New Developments in OTC Acne Treatment – The Dermatologist

By | February 2, 2019

The over-the-counter (OTC) acne market is rapidly expanding. According to the Consumer Healthcare Products Association, consumers spent approximately $ 607 million on OTC anti-acne products in 2017. 

As the cost of prescription acne treatments and their availability decreases now that most insurance companies require prior authorization for them, more skin care companies are entering the OTC acne market. With a relatively low cost and considerable mark-up, acne products can be quite profitable for manufacturers and dermatology practices. 

Acne products are unique, however, in that many are considered OTC drugs because they make treatment claims based on monographed ingredients. Acne products listing an active ingredient on the back of the packaging are regulated by the FDA as OTC drugs. The currently used monographed ingredients include: benzoyl peroxide, salicylic acid, and sulfur. These ingredients can only be used singly and not in combination, hindering their effectiveness.

There are other ingredients, such as botanicals, minerals, vitamins, probiotics, and prebiotics, that are entering the acne market, but no treatment claims can be made since these substances are not monographed. 

Monographed Treatments

Benzoyl Peroxide

Benzoyl peroxide is one of the most effective and most commonly used active ingredients in OTC acne preparations. Twenty-three percent of individuals aged 13 to 27 years have used an OTC benzoyl peroxide product.1 Benzoyl peroxide is manufactured by reacting sodium peroxide with benzoyl chloride to yield benzoyl peroxide and sodium chloride. It is a highly reactive substance capable of producing DNA strand breaks2; however, no correlation has been shown between benzoyl peroxide use and skin cancer in humans.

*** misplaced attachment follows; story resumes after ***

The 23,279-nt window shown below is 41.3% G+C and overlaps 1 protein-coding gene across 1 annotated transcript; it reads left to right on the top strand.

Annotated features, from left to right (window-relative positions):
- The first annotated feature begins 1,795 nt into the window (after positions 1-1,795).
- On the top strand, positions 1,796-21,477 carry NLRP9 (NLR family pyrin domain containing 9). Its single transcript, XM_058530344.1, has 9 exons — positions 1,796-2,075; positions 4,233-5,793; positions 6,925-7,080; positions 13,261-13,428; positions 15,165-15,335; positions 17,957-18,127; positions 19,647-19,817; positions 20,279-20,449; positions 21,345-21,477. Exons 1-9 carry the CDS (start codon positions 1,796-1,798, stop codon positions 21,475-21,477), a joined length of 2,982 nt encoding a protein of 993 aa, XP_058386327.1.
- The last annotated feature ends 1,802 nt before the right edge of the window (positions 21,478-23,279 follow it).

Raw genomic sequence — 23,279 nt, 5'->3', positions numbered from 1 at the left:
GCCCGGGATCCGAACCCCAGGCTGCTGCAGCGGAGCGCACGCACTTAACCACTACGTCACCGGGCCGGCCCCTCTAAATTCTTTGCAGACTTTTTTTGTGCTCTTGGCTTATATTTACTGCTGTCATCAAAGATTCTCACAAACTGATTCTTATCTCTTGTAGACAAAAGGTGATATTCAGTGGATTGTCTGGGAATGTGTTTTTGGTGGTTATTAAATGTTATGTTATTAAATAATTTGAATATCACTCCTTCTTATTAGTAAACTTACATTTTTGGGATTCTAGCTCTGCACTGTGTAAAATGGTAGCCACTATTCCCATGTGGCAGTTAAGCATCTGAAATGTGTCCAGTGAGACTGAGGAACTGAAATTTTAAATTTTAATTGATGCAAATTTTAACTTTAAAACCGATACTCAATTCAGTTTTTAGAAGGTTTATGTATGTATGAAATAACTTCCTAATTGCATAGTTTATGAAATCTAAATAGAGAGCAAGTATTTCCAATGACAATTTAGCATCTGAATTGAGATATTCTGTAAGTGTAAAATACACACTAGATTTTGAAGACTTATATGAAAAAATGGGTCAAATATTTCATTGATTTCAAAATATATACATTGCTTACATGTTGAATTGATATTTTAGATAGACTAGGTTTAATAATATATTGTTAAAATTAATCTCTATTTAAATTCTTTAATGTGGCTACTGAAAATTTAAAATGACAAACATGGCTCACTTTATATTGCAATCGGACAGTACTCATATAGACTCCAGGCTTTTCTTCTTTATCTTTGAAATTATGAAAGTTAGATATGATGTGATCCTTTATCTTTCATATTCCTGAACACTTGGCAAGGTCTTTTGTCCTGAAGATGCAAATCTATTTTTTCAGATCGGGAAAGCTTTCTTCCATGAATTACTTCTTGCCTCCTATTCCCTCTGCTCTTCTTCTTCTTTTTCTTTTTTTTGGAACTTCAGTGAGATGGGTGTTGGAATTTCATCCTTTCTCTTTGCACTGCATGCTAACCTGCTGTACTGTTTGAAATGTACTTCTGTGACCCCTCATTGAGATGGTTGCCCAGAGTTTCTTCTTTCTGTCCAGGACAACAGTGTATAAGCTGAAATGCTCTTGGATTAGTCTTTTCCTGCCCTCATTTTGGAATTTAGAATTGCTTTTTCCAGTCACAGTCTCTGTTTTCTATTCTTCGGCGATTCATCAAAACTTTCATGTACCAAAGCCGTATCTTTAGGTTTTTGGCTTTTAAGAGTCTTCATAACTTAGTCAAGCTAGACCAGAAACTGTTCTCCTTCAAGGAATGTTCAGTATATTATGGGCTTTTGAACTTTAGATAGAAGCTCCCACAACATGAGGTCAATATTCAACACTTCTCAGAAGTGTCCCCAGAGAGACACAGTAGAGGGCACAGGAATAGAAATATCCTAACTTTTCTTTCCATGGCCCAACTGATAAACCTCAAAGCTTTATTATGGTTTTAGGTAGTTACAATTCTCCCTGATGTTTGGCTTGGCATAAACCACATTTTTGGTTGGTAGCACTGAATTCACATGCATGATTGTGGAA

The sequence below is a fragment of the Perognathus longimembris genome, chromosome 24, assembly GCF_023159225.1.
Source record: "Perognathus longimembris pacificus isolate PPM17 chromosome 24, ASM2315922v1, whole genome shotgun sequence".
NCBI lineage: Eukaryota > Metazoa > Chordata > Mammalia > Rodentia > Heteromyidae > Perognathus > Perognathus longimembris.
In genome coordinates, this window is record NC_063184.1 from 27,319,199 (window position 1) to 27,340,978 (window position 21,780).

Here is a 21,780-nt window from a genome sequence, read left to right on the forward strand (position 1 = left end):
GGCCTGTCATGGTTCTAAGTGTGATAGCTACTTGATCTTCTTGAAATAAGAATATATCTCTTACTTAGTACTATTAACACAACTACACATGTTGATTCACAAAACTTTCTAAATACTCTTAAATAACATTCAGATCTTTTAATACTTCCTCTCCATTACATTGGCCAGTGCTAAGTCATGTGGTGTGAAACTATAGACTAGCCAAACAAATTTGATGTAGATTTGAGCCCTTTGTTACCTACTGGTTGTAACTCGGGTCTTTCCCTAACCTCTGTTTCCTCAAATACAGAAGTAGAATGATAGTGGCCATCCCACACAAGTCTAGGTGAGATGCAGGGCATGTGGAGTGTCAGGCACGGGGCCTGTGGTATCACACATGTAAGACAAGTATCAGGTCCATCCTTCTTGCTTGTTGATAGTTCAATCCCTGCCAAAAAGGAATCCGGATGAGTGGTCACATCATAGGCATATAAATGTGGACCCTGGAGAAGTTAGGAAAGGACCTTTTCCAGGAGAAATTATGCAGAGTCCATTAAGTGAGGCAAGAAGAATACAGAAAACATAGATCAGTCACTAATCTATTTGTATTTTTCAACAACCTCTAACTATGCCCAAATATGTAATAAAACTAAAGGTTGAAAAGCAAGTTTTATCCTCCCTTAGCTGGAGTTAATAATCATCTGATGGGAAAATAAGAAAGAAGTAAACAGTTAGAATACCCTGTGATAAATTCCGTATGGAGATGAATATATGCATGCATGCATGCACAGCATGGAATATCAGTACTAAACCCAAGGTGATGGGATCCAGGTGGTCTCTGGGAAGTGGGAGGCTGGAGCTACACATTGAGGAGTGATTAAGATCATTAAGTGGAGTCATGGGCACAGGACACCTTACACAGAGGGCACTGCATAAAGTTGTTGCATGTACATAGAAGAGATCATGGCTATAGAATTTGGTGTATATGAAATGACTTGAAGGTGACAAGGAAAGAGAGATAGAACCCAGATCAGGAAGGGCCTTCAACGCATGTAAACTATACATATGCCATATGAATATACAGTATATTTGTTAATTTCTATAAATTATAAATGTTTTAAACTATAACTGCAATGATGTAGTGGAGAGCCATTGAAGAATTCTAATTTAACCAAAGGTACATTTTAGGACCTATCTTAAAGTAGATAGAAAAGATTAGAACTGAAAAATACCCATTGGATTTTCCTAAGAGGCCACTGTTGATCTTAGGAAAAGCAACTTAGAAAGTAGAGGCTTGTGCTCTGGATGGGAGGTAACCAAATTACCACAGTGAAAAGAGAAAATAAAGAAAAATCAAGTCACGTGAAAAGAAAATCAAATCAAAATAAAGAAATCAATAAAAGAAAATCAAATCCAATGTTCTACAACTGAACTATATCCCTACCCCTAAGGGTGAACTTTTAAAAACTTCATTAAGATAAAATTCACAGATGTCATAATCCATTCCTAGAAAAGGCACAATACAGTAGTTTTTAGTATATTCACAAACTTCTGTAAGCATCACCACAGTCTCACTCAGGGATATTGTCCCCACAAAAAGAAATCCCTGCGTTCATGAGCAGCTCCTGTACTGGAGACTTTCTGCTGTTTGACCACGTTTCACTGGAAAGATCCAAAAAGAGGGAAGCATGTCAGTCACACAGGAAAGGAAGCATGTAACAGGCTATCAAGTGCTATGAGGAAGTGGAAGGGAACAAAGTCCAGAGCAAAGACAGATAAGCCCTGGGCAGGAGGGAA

Current trends in benzoyl peroxide formulation have focused on the use of less irritating hydrogel formulations and smaller particle size benzoyl peroxide.3 Raw benzoyl peroxide is a particulate that must be solubilized into solution. Only the benzoyl peroxide that touches the skin surface is active in the killing of Propionibacterium acnes. Larger particles yield higher concentrations in the formulation, but most of the benzoyl peroxide does not touch the skin. Smaller particle size allows better skin coverage with less irritation, since the concentration is reduced. It is possible to create a 2.5% benzoyl peroxide formulation with equal efficacy to a 10% benzoyl peroxide formulation based on skin contact with the active.

Benzoyl peroxide is problematic, however, as it can cause allergic contact dermatitis in between 1% and 2.5% of consumers who use it, resulting in redness, swelling, oozing, and pain.4 Benzoyl peroxide can also bleach clothing and hair. This has led to a renewed interest in salicylic acid.

Salicylic Acid

The other major active ingredient in OTC acne treatments is salicylic acid, which is used in concentrations of up to 2%.5 It is a ß-hydroxy acid where the OH group is adjacent to the carboxyl group. Salicylic acid may be less effective than benzoyl peroxide in treating acne, but it is also less irritating and less allergenic.6 Salicylic acid has seen renewed popularity in hypoallergenic acne treatments, spot acne treatments, and acne treatments for mature individuals where benzoyl peroxide would cause excessive irritation. 


The least drying and irritating monographed acne active is sulfur.7 It is a yellow, nonmetallic element that has been used for centuries to treat various dermatologic conditions. The mechanism of action for sulfur is not totally understood, but it is thought to interact with cysteine in the stratum corneum, causing sulfur to transform into hydrogen sulfide. Hydrogen sulfide in turn degrades keratin, producing the keratolytic effect.8 It is used in concentrations of 3% to 8%, but has a characteristic foul odor and yellow color. The new development of decolorized, deodorized sulfur has increased its popularity, especially in acne spot treatment formulations for mature individuals.

Nonmongraphed Treatments on page 2

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